The federal government is taking a hard line on health transfers ahead of a key meeting with the provinces and territories, warning that Ottawa is not willing to deliver on their requests for major increases.
In an interview with The Globe and Mail, Finance Minister Bill Morneau pointed to the federal government's fiscal situation – which has seen deficit forecasts grow due to weaker economic growth – as a reason why there is a limit as to how much new federal money Ottawa is willing to offer.
"We have been clear that the federal health transfers are at a level that we believe is appropriate. We also believe that we can make specific investments. Any request that is significantly greater than those numbers won't be able to be achieved because of our fiscal environment and because we want to make sure that we use our money very wisely in investments in health care," he said.
According to B.C.'s Health Minister, Ottawa put forward a new offer Friday that would raise the minimum annual increase to the Canada Health Transfer (CHT) from 3 per cent to 3.5 per cent. The offer also included $8-billion over 10 years for home care and mental health.
Mr. Morneau is scheduled to host his provincial and territorial counterparts at a dinner Sunday evening in Ottawa, followed by a day-long meeting Monday at the Chateau Laurier hotel. Health ministers have been invited to attend the meeting on Monday. Both levels of government are grappling with how to prepare the health system for an expected rise in costs as the baby-boom generation retires.
The outcome of Monday's meeting is also important to the bottom lines of both levels of government. The federal Liberals have abandoned initial promises of keeping deficits under $10-billion and no longer have a timeline for erasing annual deficits, which are currently forecasted to peak at $26.9-billion next year.
Meanwhile, health-care costs account for more than 40 per cent of the budget for many provinces. The Parliamentary Budget Officer has noted that in spite of the federal deficits, Ottawa's finances are much healthier than the situation facing the provinces, where growing health-care costs are on pace to create dramatic increases in government debt.
The extra money Ottawa is offering for mental health and home care would be outside of the transfer formula, which does not sit well with provinces and territories. Mr. Morneau declined to confirm the proposed figures. However, he expressed the government's desire to reach a health-care deal on Monday.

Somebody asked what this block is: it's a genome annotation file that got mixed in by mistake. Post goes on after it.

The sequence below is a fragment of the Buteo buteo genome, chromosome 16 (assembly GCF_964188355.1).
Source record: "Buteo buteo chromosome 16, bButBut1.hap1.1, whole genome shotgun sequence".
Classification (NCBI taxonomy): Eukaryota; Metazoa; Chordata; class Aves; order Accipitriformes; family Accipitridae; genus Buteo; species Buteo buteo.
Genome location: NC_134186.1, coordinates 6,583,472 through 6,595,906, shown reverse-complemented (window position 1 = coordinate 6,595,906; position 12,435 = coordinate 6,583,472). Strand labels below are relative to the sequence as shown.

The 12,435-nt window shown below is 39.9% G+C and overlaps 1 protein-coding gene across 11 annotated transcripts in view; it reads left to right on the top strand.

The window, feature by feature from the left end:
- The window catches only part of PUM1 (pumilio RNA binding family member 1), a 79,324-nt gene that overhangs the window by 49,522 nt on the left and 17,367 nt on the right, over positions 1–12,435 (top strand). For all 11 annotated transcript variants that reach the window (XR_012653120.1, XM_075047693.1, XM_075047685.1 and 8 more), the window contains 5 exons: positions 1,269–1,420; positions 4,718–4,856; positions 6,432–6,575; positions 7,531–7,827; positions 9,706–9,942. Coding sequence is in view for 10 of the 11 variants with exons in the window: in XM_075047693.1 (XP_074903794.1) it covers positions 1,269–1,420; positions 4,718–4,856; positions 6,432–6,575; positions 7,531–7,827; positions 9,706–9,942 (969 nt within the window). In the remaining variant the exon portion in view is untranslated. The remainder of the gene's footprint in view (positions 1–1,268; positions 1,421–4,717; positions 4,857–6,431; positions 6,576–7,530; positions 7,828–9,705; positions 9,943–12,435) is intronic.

"We don't intend on negotiating in public around the amount of dollars. What we do intend on doing is having the negotiation start and finish on Monday," he said. "If the provinces are not able to come to an agreement on the kinds of investments we're talking about … then we will fall back to our campaign commitment of continuing the CHT with $3-billion for home care [over four years]."
Health-care transfers have been increasing by 6 per cent a year since 2005 but are scheduled to shift next year to a formula based on nominal GDP or 3 per cent, whichever is higher. Forecasts call for nominal GDP to average 3.8 per cent over the next decade, meaning a federal concession to 3.5 per cent is not likely to make a material difference. Ontario has called for the transfer to be set at 5.2 per cent and Quebec has made a similar recommendation that would bring Ottawa's share of overall health spending to 25 per cent from about 23 per cent.
"I remain frustrated," B.C. Health Minister Terry Lake said in an interview Friday. Dr. Lake spoke to The Globe and Mail after a phone call with federal Health Minister Jane Philpott. Dr. Lake also organized a conference call Friday morning among provincial and territorial health ministers to discuss the state of negotiations.
Dr. Lake outlined the latest federal offer, which he said is based on his conversation with Dr. Philpott and conversations among federal and provincial officials. He said he has not yet decided whether he will travel to Ottawa for Monday's meeting.
"I don't want to go and then just listen to: 'This is what we're offering. Take it or leave it.' To me, that's not meaningful discussion and negotiation," he said.
The latest data released this week by the Canadian Institute for Health Information showed health spending is expected to rise 2.7 per cent in 2016, which is behind the combined rate of inflation and population growth. The CIHI said this represents a trend that began in 2011.
Spending on health in Canada has declined as a share of GDP since reaching a peak in 2010 and now sits at 11.1 per cent of GDP. That is well above the amounts spent in the 1970s, '80s and '90s.
Canada's per-capita health spending is among the highest in the developed world at $5,543, which is higher than Australia, France and the United Kingdom but well below the $11,126 spent per capita in the United States.